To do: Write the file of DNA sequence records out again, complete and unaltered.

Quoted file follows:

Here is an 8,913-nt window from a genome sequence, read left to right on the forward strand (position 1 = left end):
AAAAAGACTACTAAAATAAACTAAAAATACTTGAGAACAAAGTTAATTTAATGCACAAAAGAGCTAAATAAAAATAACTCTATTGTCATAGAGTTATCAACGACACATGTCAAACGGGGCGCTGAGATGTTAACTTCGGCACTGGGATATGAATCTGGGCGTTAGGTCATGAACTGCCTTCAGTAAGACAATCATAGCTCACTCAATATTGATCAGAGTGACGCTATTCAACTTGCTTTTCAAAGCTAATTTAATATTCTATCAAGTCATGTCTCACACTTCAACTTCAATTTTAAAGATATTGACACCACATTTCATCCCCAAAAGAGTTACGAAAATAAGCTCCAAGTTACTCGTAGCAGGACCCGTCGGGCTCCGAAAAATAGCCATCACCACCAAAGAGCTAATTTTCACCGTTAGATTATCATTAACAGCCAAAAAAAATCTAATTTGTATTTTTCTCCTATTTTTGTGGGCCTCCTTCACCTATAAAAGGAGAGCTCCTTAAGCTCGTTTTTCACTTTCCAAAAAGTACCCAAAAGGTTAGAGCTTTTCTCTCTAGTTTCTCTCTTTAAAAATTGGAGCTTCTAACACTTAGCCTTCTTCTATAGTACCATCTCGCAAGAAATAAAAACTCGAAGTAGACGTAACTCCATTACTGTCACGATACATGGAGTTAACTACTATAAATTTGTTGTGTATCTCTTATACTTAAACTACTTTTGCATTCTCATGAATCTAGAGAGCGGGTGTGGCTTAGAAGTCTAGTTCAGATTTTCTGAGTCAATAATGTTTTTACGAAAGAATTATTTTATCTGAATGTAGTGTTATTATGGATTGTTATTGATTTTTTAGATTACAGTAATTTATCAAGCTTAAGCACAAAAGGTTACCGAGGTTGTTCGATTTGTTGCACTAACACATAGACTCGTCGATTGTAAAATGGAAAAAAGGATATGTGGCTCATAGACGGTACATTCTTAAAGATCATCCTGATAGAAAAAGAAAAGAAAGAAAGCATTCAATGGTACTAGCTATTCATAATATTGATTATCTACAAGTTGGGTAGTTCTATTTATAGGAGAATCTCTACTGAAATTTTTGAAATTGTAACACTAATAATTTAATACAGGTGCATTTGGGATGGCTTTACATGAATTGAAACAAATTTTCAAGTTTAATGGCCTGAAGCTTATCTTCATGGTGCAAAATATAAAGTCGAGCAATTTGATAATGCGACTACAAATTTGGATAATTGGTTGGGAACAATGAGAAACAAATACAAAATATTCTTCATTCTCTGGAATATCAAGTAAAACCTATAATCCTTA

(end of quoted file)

Here is an 8,913-nt window from a genome sequence, read left to right on the forward strand (position 1 = left end):
AAAAAGACTACTAAAATAAACTAAAAATACTTGAGAACAAAGTTAATTTAATGCACAAAAGAGCTAAATAAAAATAACTCTATTGTCATAGAGTTATCAACGACACATGTCAAACGGGGCGCTGAGATGTTAACTTCGGCACTGGGATATGAATCTGGGCGTTAGGTCATGAACTGCCTTCAGTAAGACAATCATAGCTCACTCAATATTGATCAGAGTGACGCTATTCAACTTGCTTTTCAAAGCTAATTTAATATTCTATCAAGTCATGTCTCACACTTCAACTTCAATTTTAAAGATATTGACACCACATTTCATCCCCAAAAGAGTTACGAAAATAAGCTCCAAGTTACTCGTAGCAGGACCCGTCGGGCTCCGAAAAATAGCCATCACCACCAAAGAGCTAATTTTCACCGTTAGATTATCATTAACAGCCAAAAAAAATCTAATTTGTATTTTTCTCCTATTTTTGTGGGCCTCCTTCACCTATAAAAGGAGAGCTCCTTAAGCTCGTTTTTCACTTTCCAAAAAGTACCCAAAAGGTTAGAGCTTTTCTCTCTAGTTTCTCTCTTTAAAAATTGGAGCTTCTAACACTTAGCCTTCTTCTATAGTACCATCTCGCAAGAAATAAAAACTCGAAGTAGACGTAACTCCATTACTGTCACGATACATGGAGTTAACTACTATAAATTTGTTGTGTATCTCTTATACTTAAACTACTTTTGCATTCTCATGAATCTAGAGAGCGGGTGTGGCTTAGAAGTCTAGTTCAGATTTTCTGAGTCAATAATGTTTTTACGAAAGAATTATTTTATCTGAATGTAGTGTTATTATGGATTGTTATTGATTTTTTAGATTACAGTAATTTATCAAGCTTAAGCACAAAAGGTTACCGAGGTTGTTCGATTTGTTGCACTAACACATAGACTCGTCGATTGTAAAATGGAAAAAAGGATATGTGGCTCATAGACGGTACATTCTTAAAGATCATCCTGATAGAAAAAGAAAAGAAAGAAAGCATTCAATGGTACTAGCTATTCATAATATTGATTATCTACAAGTTGGGTAGTTCTATTTATAGGAGAATCTCTACTGAAATTTTTGAAATTGTAACACTAATAATTTAATACAGGTGCATTTGGGATGGCTTTACATGAATTGAAACAAATTTTCAAGTTTAATGGCCTGAAGCTTATCTTCATGGTGCAAAATATAAAGTCGAGCAATTTGATAATGCGACTACAAATTTGGATAATTGGTTGGGAACAATGAGAAACAAATACAAAATATTCTTCATTCTCTGGAATATCAAGTAAAACCTATAATCCTTA